Over the last few weeks, there have been plenty of eyebrow-raising disclosures from tech companies as they've talked shop during earnings calls and at investment conferences.
Here's the first in a series of pieces looking at some of these significant disclosures. This one focuses on comments shared by chip companies.
1. Texas Instruments Expects Orders to Soften Due to Macro Pressures
When asked during a May 13 JPMorgan conference talk about why Texas Instruments (TXN) expects order trends to continue softening in the near-term following strength in March and early April, CFO Rafael Lizardi argued that macro pressures will lead end-market demand to weaken, which in turn will impact customer orders.
"The reason we think that [demand will] abate is that we're in the middle of a recession. So with people around the world staying at home, working from home, demand consumption is just not what it used to be," Lizardi said. "I think at this point it's a foregone conclusion."
Notably, Lizardi also suggested TI's heavy reliance on a consignment sales model -- a model in which products are kept in inventory for individual customers, with customers requesting them only as needed -- doesn't necessarily mean that its current, consignment-based sales reflect end-market demand, because customers "are kind of driving blind" when it comes to making ordering decisions.
2. Qualcomm Thinks 5G Phones Now Account for About 40% of Chinese Phone Shipments
During his JPMorgan conference talk, Qualcomm (QCOM) president Cristiano Amon mentioned that the most recent data his company has received about phone sell-in (i.e., phone shipments to resellers such as carriers and electronics retailers) indicates about 40% Chinese phone shipments now involve 5G phones. That's up from 19% in December and 30% in calendar Q1.
Strong Chinese 5G phone demand was one of the reasons Qualcomm, which has estimated it gets about 50% more chip revenue on average from a 5G phone relative to a comparable 4G phone, maintained its full-year guidance for 175 million to 225 million 5G phone shipments. This reiteration occurred even though Qualcomm pulled its guidance for 1.75 billion to 1.85 billion 3G/4G/5G device shipments and forecast total phone sales will be down about 30% annually in calendar Q2.
3. Microchip Has Seen Chip Orders for Medical and Health/Sanitation Devices Soar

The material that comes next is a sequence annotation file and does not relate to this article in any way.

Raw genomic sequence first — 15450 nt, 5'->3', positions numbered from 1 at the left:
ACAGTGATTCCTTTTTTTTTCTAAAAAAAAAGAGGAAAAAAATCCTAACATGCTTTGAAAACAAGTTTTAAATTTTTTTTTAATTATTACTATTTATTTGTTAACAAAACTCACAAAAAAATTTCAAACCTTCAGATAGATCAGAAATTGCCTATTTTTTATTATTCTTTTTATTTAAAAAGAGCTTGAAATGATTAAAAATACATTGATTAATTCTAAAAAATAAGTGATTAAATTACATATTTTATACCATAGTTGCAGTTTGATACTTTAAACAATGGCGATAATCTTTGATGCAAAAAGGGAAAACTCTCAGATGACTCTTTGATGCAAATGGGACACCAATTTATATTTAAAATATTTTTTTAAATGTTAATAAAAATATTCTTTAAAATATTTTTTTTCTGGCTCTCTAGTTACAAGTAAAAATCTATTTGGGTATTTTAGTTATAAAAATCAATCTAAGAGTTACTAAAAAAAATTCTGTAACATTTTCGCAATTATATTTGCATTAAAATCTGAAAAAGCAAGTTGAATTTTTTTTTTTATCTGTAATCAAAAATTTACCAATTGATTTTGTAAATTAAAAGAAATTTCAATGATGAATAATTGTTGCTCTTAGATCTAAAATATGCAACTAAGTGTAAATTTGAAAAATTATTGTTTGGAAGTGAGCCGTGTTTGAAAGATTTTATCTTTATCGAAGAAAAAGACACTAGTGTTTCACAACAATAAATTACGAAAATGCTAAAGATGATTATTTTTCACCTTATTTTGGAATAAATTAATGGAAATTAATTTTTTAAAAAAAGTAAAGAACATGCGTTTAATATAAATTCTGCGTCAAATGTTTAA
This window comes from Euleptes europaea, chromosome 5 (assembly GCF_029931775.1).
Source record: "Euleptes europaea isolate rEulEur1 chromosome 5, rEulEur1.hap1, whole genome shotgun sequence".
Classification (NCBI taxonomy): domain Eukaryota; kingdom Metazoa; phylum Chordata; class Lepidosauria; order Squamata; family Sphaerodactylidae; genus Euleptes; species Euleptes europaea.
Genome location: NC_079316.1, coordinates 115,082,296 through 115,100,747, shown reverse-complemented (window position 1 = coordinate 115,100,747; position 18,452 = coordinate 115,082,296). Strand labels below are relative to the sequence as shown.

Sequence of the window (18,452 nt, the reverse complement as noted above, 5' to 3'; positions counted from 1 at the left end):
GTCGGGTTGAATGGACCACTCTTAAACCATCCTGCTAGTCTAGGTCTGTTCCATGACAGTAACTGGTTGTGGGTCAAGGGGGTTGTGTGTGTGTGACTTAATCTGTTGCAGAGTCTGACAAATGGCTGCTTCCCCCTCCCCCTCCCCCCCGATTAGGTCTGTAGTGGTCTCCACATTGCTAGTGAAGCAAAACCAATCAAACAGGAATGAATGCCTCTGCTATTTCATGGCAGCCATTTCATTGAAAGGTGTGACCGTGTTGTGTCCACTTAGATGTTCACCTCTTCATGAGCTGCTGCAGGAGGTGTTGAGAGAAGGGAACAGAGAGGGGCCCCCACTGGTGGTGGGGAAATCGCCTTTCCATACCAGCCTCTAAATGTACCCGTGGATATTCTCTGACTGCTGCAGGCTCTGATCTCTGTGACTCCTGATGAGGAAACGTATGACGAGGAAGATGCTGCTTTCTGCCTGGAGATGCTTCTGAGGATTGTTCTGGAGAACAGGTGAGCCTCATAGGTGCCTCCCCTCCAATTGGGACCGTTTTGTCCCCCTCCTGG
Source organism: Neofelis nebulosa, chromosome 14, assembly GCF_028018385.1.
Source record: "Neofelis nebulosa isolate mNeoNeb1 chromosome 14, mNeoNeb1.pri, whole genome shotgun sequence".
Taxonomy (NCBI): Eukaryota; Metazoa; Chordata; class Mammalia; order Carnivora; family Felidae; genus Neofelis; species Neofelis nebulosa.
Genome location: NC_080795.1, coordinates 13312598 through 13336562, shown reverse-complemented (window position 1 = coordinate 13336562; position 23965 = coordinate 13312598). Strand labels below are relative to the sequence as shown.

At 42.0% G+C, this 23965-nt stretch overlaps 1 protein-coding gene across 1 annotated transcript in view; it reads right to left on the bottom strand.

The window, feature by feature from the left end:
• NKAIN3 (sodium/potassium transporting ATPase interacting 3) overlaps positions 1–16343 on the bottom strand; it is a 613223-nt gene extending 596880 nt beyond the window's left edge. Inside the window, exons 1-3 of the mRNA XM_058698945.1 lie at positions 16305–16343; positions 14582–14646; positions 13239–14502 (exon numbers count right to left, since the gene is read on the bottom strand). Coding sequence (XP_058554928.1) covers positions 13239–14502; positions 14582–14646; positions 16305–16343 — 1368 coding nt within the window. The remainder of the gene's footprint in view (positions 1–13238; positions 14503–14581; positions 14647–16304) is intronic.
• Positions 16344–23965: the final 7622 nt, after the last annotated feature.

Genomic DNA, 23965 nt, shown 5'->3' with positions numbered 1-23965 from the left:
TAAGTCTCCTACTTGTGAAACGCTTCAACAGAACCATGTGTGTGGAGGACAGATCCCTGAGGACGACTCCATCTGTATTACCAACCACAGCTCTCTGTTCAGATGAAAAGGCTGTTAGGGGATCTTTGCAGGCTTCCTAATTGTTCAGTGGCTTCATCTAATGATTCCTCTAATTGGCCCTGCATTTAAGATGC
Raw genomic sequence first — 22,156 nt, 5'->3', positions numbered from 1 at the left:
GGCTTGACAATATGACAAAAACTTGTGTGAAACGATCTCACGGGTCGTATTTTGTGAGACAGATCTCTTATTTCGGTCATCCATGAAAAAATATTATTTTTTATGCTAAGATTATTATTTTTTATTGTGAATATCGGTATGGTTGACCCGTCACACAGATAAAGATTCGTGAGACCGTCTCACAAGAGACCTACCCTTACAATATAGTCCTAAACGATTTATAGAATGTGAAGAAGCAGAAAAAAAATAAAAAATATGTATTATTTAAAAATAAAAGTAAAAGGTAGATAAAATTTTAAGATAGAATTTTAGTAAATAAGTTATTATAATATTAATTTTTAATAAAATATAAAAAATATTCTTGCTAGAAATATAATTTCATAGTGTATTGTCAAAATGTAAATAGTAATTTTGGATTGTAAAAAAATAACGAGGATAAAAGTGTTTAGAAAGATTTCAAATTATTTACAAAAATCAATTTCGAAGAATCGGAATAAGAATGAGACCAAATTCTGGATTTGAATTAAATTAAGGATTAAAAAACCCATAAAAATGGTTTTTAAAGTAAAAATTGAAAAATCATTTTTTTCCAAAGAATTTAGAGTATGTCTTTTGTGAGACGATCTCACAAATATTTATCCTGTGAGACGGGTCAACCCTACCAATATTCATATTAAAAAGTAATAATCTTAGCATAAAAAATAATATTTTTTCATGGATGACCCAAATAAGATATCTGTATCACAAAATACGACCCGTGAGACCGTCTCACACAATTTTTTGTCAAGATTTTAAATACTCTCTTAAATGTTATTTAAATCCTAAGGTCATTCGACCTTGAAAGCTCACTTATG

In line with what many other chip suppliers have shared, Microchip Technology (MCHP) disclosed on its earnings call (held on May 7) that it's seeing strong demand from data center and telecom infrastructure clients, and soft demand from automotive, industrial, home appliance and aerospace clients. However, the company also reported seeing a major pickup in demand from medical and health device verticals.
COO Ganesh Moorthy said demand has risen not only for "COVID-19-related items like ventilators, respirators, oxygen monitors and ultrasound machines," but also for "a host of other hospital equipment needed for increased patient loads," as well as for "contact-free consumer and industrial products like hands-free dispensers [for] soap, water, paper and sanitizers." He also mentioned that Microchip has seen stronger demand from retail end-markets for infrared thermometers and barcode readers.
CEO Steve Sanghi added that ventilator demand has risen by 100x or more. "A hospital [previously had] two to three ventilators only for emergency purposes. And now a single hospital is requiring 1,000 to 2,000 ventilators," he said.
4. Qorvo Thinks Its Total RF Chip Opportunities Within Some 5G Base Stations Could Top $1,000
When asked about how much Qorvo (QRVO) sees its RF content growing in 5G base stations relative to their 4G counterparts, CEO Bob Bruggeworth asserted that Qorvo's content could rise tenfold within 5G base stations featuring massive MIMO antenna arrays, with the total value of Qorvo's opportunities reaching $1,000 to $1,200.
Bruggeworth qualified his remarks by noting the exact size of Qorvo's opportunity will depend on whether a base station features 16, 32 or 64 antennas (and related RF signal chains). His comments arrived a week after Qorvo forecast its Infrastructure & Defense Products (IDP) unit, which depends heavily on base station-related sales, will grow sequentially and return to annual growth during the company's June quarter.